REL 130.001

Religion, Politics, and the Law

T, R | 2:00-3:15

PRH 207

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In what ways does religious belief conflict with, realign, or reinforce our understandings of political belonging and political community? How do states contain, respond to, or coopt such belief? How, in particular, has the law become a site for such conflicts and re-alignments, and to what end?

We will explore these questions by drawing on three fields: the sociology of religion, political philosophy, and modern Jewish history. We will move among three different national settings: US, the UK, and Israel. 

The course is divided into four sections. First, we will review key sociological terms and approaches used to make sense equally of religion, politics, and law. In section two, we will consider how religion and politics intersect, interact, and exert tension on one another; and how legal arrangements and orders seek to define and regulate them. In section three, we will use Supreme Court Decisions in the UK and Israel to explore how these tensions play out in everyday political life: from immigration to public schooling to identity and collective memory. In section four, we consider the crime of genocide and ask how it is inflected through religion and politics.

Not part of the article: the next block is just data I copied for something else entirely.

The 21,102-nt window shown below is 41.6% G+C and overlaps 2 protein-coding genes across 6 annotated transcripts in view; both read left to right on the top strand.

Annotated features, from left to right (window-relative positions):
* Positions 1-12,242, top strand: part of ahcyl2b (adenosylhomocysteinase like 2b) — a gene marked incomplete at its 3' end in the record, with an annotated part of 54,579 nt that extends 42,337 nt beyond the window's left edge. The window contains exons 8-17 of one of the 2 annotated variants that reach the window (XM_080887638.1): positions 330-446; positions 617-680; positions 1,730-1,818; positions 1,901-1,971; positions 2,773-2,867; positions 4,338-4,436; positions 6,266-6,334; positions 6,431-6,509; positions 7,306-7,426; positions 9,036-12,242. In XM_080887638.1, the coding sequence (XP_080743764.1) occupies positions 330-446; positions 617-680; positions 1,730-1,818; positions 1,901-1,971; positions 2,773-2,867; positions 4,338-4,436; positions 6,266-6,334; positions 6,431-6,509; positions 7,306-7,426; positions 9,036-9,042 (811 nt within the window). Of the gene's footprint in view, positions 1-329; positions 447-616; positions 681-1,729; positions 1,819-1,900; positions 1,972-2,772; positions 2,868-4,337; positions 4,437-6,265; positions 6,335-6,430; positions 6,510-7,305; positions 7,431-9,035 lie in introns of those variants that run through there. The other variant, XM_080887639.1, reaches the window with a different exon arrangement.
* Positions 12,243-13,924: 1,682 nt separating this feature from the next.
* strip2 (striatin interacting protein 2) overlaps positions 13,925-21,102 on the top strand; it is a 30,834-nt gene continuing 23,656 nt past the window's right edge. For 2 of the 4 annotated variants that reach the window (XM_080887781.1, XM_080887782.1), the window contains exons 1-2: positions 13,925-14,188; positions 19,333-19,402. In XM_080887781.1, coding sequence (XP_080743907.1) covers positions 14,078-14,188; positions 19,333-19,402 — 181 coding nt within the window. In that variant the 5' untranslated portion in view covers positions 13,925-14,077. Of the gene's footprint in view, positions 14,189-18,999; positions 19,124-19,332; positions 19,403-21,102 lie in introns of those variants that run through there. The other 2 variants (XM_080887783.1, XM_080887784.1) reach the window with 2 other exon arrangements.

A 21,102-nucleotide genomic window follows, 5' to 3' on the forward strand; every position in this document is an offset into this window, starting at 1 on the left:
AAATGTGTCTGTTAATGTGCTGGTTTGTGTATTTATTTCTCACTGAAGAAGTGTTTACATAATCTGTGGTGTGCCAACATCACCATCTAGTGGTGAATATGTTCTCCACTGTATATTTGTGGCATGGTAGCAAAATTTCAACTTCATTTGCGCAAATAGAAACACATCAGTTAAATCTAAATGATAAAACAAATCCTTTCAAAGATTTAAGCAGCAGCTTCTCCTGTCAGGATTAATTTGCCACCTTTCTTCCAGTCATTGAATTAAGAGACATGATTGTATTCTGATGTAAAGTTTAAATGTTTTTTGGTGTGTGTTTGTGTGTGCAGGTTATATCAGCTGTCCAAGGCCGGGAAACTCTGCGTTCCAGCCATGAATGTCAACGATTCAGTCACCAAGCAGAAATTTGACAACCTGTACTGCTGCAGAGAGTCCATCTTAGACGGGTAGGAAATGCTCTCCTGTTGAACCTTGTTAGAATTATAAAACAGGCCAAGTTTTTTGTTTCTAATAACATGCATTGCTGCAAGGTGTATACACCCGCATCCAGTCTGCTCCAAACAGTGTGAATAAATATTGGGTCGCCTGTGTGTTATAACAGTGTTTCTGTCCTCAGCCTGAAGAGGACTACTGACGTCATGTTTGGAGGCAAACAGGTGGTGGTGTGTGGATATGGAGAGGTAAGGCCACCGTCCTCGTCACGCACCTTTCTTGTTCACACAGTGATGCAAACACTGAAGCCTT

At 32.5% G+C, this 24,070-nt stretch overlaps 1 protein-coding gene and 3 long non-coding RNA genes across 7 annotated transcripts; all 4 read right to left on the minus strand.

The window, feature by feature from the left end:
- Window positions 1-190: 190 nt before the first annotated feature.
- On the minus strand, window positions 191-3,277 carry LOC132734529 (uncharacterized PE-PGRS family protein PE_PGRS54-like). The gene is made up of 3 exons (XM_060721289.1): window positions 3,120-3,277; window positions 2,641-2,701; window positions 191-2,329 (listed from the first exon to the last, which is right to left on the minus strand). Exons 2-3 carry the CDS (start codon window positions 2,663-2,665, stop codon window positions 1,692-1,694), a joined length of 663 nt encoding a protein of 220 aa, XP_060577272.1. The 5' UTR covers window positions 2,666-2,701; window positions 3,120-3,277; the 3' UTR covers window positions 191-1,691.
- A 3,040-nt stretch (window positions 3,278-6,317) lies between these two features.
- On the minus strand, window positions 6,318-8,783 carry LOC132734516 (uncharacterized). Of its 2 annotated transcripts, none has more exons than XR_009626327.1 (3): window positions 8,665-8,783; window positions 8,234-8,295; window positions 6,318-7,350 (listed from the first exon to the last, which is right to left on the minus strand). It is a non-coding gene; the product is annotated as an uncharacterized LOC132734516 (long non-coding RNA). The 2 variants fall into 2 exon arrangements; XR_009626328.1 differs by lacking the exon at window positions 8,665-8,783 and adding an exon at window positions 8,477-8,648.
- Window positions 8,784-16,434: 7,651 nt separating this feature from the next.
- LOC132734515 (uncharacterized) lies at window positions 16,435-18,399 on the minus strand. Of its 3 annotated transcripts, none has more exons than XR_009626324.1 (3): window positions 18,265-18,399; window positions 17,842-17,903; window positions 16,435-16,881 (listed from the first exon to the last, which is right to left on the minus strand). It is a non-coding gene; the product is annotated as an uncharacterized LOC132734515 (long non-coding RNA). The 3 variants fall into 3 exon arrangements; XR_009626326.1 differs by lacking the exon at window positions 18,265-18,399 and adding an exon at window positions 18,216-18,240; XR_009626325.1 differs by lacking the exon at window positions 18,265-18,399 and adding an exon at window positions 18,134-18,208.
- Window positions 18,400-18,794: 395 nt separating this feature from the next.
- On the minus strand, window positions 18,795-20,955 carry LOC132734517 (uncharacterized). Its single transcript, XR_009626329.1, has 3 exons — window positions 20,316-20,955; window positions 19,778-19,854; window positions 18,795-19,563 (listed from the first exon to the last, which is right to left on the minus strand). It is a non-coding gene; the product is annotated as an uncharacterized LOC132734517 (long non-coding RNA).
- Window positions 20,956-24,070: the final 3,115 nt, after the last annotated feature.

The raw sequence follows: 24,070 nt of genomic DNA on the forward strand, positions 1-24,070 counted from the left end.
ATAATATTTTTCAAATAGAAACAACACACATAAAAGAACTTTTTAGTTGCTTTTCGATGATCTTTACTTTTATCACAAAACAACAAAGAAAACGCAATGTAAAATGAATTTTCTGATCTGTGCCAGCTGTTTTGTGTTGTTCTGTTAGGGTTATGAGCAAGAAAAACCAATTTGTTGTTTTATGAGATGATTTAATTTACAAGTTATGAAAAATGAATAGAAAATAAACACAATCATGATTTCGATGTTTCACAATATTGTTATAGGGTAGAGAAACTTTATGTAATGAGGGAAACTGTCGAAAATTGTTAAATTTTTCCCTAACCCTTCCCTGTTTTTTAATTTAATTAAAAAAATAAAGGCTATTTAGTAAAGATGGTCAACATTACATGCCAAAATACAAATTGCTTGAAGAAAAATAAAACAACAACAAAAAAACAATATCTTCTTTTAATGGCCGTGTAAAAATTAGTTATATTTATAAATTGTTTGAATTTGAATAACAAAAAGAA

3 credit hours, HU core credit 

Daniel J. Levine

  • Office hours: 

    Wednesday, 10:30-12:00; Thursday, 3:30- 4:30; or by appointment


  • (205) 348-5271
Books are available at the SUPe Store and online through vendors such as


Online Resources

Supreme Court of the United States 

Supreme Court of the United Kingdom 

Supreme Court/High Court of Justice, State of Israel 

Cool, Wicked Smaht & Generally Interesting:


Online Readings

UA Box Readings from outside of the required texts can be found in REL {course number}'s UA Box.

Blackboard Other texts will be available through the Blackboard course site.

Gorgas Library e-books